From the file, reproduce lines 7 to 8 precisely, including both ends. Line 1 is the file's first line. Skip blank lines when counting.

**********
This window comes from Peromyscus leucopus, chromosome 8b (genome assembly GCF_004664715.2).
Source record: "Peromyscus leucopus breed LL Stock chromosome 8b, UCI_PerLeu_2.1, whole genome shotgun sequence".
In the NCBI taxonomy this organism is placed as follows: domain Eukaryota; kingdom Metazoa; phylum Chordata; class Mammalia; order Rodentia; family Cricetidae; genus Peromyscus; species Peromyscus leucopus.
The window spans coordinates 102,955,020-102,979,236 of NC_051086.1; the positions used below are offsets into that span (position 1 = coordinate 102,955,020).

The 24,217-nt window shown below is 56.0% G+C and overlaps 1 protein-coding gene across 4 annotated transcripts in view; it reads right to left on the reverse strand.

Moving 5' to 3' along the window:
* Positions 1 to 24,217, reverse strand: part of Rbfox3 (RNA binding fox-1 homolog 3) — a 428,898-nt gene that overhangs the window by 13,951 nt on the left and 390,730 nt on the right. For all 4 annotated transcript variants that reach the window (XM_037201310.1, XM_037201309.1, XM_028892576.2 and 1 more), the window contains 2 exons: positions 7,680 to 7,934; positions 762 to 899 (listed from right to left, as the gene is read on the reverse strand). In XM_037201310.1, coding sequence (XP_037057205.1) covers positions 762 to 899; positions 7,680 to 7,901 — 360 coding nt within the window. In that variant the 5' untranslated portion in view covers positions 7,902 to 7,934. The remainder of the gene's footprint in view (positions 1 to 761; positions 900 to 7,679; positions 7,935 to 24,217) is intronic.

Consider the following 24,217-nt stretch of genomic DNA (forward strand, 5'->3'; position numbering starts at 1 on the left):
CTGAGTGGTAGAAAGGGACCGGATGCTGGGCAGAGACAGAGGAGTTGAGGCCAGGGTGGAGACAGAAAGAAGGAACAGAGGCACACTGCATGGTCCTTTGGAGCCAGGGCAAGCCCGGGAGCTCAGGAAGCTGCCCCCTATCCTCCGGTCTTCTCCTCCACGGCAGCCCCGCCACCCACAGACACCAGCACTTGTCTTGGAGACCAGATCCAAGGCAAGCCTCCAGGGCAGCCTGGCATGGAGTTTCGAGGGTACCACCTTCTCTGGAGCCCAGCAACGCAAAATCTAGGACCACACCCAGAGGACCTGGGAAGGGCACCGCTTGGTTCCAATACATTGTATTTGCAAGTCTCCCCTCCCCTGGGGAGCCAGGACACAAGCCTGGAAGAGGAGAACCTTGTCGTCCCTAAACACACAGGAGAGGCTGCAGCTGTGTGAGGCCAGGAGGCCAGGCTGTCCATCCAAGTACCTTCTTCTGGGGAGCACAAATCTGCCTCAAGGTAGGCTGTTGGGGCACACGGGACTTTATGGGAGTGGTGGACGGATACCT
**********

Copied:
* Positions 1 to 24,217, reverse strand: part of Rbfox3 (RNA binding fox-1 homolog 3) — a 428,898-nt gene that overhangs the window by 13,951 nt on the left and 390,730 nt on the right. For all 4 annotated transcript variants that reach the window (XM_037201310.1, XM_037201309.1, XM_028892576.2 and 1 more), the window contains 2 exons: positions 7,680 to 7,934; positions 762 to 899 (listed from right to left, as the gene is read on the reverse strand). In XM_037201310.1, coding sequence (XP_037057205.1) covers positions 762 to 899; positions 7,680 to 7,901 — 360 coding nt within the window. In that variant the 5' untranslated portion in view covers positions 7,902 to 7,934. The remainder of the gene's footprint in view (positions 1 to 761; positions 900 to 7,679; positions 7,935 to 24,217) is intronic.

Consider the following 24,217-nt stretch of genomic DNA (forward strand, 5'->3'; position numbering starts at 1 on the left):